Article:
Train corridor on the trip from Hanoi to Da Nang, small

Corridor to nowhere

Local colour, as depicted by tourist brochures and guides, can often be over-rated in the same way that memories of trips past, especially those taken as a backpacker become, well, better than they actually were, especially when there are modern alternatives available.

In this instance I’m talking about local train travel up against the new wave of low cost carriers, which did not exist when I travelled around SE Asia in my 20s.

However, so that our teenage children could experience the so-called real Vietnam, we took the overnight train from Hanoi, Vietnam, to Da Nang on Friday .

The eldest was sceptical, the youngest blase while my wife went along for the ride. We paid a fare of AUD 228 for a four-berth soft sleeper.

Romantic notions of our journey disappeared on arrival at Hanoi’s main train station, which is small, old and chaotic.

Hard seats to wait on, no left luggage, cafe or restaurant.

This was surprising given that Hanoi’s public buildings, mostly built by the French colonialists, or “invaders” as they are described in local museums, are generally grand in the European style.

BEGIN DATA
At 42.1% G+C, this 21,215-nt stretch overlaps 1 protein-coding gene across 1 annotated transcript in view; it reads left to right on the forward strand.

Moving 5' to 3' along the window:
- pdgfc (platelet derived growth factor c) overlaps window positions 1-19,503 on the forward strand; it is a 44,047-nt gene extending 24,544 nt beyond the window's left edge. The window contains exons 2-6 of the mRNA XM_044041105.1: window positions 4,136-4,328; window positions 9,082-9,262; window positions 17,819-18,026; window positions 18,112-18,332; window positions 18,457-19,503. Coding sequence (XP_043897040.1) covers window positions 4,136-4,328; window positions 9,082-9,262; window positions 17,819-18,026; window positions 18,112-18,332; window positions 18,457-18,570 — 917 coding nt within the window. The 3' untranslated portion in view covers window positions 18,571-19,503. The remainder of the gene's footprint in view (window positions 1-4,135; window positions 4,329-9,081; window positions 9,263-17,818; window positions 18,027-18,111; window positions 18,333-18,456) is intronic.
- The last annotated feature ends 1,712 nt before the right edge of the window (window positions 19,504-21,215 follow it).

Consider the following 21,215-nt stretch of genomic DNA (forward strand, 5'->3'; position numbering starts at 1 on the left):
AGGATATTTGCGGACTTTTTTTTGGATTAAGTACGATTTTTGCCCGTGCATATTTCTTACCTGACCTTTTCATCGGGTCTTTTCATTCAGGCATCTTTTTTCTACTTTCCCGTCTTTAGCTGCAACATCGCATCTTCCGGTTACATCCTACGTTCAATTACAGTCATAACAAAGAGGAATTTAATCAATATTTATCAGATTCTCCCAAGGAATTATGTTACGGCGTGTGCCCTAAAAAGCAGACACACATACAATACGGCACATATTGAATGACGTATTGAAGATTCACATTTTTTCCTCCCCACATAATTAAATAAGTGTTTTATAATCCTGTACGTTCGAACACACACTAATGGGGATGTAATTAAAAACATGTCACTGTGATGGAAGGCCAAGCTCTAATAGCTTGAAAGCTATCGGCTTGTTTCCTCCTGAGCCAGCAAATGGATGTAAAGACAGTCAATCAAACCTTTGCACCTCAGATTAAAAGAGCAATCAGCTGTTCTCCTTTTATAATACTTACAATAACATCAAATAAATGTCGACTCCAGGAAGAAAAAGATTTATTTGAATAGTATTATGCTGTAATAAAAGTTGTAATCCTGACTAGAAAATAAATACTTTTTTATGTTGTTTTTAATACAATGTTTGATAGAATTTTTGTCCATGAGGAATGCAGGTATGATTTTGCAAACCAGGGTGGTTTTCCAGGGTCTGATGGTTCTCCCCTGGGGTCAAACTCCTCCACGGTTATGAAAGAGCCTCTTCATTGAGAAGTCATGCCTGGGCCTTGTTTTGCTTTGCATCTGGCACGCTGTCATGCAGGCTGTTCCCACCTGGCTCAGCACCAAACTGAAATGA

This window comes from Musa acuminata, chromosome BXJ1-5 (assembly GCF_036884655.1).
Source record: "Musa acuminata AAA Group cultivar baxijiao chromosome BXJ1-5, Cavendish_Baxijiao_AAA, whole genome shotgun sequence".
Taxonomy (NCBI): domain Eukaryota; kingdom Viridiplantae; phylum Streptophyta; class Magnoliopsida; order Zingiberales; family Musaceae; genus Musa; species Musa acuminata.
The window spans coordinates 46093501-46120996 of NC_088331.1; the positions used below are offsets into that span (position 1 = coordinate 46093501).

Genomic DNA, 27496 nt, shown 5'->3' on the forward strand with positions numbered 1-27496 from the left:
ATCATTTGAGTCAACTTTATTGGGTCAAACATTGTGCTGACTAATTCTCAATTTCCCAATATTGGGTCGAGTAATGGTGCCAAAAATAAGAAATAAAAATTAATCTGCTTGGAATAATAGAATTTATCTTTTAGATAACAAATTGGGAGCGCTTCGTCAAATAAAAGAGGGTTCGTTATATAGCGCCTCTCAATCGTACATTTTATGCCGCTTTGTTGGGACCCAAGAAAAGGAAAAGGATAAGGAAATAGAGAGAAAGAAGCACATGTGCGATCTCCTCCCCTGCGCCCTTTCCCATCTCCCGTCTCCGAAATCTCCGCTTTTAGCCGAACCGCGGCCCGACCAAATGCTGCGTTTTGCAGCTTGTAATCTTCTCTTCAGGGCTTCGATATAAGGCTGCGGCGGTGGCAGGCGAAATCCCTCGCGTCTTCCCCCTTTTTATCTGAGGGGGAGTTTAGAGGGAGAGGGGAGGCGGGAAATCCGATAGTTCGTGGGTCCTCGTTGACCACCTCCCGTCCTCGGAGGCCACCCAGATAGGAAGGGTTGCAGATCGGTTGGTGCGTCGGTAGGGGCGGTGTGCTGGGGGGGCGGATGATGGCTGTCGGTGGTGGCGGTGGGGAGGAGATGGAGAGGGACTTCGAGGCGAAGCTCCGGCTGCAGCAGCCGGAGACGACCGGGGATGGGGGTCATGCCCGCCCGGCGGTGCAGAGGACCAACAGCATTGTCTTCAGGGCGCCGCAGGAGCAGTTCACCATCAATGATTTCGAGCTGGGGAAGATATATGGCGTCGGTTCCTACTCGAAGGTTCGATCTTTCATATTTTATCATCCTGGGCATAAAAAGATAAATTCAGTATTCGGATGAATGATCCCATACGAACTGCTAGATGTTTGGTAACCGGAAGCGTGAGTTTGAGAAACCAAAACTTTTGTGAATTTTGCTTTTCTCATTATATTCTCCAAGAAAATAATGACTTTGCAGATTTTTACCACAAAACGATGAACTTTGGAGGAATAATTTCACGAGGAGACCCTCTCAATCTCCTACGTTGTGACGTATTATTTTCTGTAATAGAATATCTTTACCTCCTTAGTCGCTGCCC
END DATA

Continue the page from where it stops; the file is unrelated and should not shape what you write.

The train itself was basic, the berth and beds comfortable enough. The ride however was shaky and jilted, the driver with a heavy foot on the brake.

Amenities were poor and dirty, essentially consisting of a toilet awash with piss and water.

There was no decent food available during what became a 15 hour journey, just the (very) occasional trolley.

The biggest disappointment was the scenery, which had been talked up in a couple of the train sites.

In reality there’s 60 minutes of  great coastal views right at the end in the approach to the rapidly expanding coastal city of Da Nang.

Flying Jetstar Pacific would have cost less than AUD200 and got us there in 75 minutes.

But then the kids would not have got to experience the ‘real Vietnam’ – or would they?

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